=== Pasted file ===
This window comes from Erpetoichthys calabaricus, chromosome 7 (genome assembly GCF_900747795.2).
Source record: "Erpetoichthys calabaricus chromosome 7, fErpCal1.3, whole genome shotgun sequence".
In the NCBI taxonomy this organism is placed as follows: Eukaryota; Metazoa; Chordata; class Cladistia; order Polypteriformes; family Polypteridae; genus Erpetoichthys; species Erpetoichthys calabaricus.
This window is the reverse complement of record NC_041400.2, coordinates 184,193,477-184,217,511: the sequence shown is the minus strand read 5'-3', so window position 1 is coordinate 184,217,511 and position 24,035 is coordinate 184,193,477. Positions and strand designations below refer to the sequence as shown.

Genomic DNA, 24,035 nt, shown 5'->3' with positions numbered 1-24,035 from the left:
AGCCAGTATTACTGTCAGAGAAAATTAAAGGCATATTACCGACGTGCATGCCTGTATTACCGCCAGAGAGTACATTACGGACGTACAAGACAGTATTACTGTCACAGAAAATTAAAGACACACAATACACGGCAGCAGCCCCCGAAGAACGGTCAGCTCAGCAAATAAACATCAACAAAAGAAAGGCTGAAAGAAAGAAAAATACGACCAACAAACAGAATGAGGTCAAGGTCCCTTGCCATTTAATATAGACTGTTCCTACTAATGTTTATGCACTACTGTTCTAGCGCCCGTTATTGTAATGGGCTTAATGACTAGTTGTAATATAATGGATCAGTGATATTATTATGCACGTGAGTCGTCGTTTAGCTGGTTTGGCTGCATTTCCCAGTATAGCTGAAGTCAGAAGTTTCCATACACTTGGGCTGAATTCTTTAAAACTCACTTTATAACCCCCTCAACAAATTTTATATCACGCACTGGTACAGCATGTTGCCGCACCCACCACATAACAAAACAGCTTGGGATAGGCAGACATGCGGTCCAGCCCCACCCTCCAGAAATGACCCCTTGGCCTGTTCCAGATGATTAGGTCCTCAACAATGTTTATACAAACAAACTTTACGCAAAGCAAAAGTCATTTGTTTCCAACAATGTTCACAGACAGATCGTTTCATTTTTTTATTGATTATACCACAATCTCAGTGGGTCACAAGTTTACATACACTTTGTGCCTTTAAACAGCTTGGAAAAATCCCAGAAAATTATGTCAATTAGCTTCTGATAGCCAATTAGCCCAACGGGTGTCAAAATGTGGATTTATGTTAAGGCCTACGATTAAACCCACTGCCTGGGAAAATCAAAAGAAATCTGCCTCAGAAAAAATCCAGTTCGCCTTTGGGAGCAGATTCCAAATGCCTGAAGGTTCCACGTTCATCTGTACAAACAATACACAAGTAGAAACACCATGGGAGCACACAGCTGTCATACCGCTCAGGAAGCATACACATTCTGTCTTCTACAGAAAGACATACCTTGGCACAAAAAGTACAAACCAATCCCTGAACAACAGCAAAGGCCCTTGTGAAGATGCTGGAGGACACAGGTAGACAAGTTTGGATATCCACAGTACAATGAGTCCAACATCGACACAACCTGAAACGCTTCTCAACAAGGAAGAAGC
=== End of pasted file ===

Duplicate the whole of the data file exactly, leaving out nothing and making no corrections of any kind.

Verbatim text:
This window comes from Erpetoichthys calabaricus, chromosome 7 (genome assembly GCF_900747795.2).
Source record: "Erpetoichthys calabaricus chromosome 7, fErpCal1.3, whole genome shotgun sequence".
In the NCBI taxonomy this organism is placed as follows: Eukaryota; Metazoa; Chordata; class Cladistia; order Polypteriformes; family Polypteridae; genus Erpetoichthys; species Erpetoichthys calabaricus.
This window is the reverse complement of record NC_041400.2, coordinates 184,193,477-184,217,511: the sequence shown is the minus strand read 5'-3', so window position 1 is coordinate 184,217,511 and position 24,035 is coordinate 184,193,477. Positions and strand designations below refer to the sequence as shown.

Genomic DNA, 24,035 nt, shown 5'->3' with positions numbered 1-24,035 from the left:
AGCCAGTATTACTGTCAGAGAAAATTAAAGGCATATTACCGACGTGCATGCCTGTATTACCGCCAGAGAGTACATTACGGACGTACAAGACAGTATTACTGTCACAGAAAATTAAAGACACACAATACACGGCAGCAGCCCCCGAAGAACGGTCAGCTCAGCAAATAAACATCAACAAAAGAAAGGCTGAAAGAAAGAAAAATACGACCAACAAACAGAATGAGGTCAAGGTCCCTTGCCATTTAATATAGACTGTTCCTACTAATGTTTATGCACTACTGTTCTAGCGCCCGTTATTGTAATGGGCTTAATGACTAGTTGTAATATAATGGATCAGTGATATTATTATGCACGTGAGTCGTCGTTTAGCTGGTTTGGCTGCATTTCCCAGTATAGCTGAAGTCAGAAGTTTCCATACACTTGGGCTGAATTCTTTAAAACTCACTTTATAACCCCCTCAACAAATTTTATATCACGCACTGGTACAGCATGTTGCCGCACCCACCACATAACAAAACAGCTTGGGATAGGCAGACATGCGGTCCAGCCCCACCCTCCAGAAATGACCCCTTGGCCTGTTCCAGATGATTAGGTCCTCAACAATGTTTATACAAACAAACTTTACGCAAAGCAAAAGTCATTTGTTTCCAACAATGTTCACAGACAGATCGTTTCATTTTTTTATTGATTATACCACAATCTCAGTGGGTCACAAGTTTACATACACTTTGTGCCTTTAAACAGCTTGGAAAAATCCCAGAAAATTATGTCAATTAGCTTCTGATAGCCAATTAGCCCAACGGGTGTCAAAATGTGGATTTATGTTAAGGCCTACGATTAAACCCACTGCCTGGGAAAATCAAAAGAAATCTGCCTCAGAAAAAATCCAGTTCGCCTTTGGGAGCAGATTCCAAATGCCTGAAGGTTCCACGTTCATCTGTACAAACAATACACAAGTAGAAACACCATGGGAGCACACAGCTGTCATACCGCTCAGGAAGCATACACATTCTGTCTTCTACAGAAAGACATACCTTGGCACAAAAAGTACAAACCAATCCCTGAACAACAGCAAAGGCCCTTGTGAAGATGCTGGAGGACACAGGTAGACAAGTTTGGATATCCACAGTACAATGAGTCCAACATCGACACAACCTGAAACGCTTCTCAACAAGGAAGAAGC